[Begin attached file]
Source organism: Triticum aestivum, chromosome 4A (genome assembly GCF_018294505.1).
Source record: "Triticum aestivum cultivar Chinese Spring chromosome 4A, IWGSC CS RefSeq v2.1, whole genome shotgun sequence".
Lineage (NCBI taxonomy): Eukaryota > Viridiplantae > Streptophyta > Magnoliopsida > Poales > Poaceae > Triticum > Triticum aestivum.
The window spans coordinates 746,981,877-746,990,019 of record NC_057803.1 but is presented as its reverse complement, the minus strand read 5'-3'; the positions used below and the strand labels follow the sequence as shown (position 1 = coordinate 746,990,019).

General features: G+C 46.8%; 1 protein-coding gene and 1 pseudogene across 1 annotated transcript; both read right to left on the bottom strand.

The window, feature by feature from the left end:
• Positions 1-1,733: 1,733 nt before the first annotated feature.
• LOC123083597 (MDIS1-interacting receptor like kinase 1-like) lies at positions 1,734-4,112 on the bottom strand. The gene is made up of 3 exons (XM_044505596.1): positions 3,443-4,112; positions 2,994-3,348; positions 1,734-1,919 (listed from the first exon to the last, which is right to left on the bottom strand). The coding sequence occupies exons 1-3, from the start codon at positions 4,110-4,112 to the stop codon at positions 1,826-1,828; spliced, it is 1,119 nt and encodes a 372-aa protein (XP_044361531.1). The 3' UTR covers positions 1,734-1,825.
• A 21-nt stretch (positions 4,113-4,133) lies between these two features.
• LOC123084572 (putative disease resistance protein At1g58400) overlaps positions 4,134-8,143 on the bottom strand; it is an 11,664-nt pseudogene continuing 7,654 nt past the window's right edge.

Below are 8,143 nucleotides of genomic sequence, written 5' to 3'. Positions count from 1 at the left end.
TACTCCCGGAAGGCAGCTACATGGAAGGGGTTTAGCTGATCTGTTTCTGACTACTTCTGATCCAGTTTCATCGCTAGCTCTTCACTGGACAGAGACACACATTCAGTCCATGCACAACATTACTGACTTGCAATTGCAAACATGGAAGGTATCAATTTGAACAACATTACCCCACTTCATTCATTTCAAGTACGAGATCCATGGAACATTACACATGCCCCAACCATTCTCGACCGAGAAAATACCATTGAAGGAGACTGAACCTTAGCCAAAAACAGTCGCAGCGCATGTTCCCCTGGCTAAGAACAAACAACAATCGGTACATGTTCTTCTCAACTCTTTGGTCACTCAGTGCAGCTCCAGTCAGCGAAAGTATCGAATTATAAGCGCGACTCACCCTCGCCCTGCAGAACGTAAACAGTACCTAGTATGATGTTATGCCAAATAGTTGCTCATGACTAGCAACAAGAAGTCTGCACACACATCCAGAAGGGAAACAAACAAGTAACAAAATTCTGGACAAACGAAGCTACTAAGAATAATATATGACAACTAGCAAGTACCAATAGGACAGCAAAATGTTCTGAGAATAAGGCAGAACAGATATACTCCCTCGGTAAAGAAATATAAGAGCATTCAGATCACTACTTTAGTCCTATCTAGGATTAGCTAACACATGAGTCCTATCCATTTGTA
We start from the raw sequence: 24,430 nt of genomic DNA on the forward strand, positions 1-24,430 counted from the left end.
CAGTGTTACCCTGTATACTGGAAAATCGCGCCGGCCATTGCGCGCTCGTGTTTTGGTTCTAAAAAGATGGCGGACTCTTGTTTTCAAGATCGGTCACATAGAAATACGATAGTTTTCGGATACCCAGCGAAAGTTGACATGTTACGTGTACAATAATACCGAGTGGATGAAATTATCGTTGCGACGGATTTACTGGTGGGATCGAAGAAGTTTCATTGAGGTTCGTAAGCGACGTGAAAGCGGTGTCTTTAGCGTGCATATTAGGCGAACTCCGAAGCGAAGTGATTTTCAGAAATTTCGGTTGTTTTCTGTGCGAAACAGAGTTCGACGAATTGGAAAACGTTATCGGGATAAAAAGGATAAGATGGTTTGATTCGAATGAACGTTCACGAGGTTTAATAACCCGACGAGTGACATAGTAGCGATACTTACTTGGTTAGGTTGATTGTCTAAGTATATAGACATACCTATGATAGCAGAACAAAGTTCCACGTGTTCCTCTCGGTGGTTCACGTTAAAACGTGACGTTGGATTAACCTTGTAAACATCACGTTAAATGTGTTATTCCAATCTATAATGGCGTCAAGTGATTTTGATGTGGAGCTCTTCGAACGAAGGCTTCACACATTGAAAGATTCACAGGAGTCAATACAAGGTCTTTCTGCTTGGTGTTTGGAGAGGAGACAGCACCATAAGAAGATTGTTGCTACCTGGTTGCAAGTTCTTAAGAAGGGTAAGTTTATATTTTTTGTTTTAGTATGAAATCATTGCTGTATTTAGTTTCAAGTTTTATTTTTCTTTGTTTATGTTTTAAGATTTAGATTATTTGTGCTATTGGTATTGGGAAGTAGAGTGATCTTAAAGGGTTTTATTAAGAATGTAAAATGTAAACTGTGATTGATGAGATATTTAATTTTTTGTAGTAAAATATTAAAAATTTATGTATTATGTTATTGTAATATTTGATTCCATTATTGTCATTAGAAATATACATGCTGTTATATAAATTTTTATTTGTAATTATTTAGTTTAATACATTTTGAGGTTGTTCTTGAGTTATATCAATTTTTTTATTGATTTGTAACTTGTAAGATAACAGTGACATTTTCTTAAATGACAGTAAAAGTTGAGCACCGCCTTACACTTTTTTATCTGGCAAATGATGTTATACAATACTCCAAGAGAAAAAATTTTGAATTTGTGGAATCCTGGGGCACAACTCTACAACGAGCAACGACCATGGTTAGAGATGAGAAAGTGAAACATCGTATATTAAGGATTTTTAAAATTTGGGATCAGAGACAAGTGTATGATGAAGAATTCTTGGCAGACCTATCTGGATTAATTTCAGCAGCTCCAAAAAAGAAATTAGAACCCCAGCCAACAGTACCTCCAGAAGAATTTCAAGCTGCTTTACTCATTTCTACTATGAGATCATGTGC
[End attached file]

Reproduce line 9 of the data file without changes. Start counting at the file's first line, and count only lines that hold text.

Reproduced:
• A 21-nt stretch (positions 4,113-4,133) lies between these two features.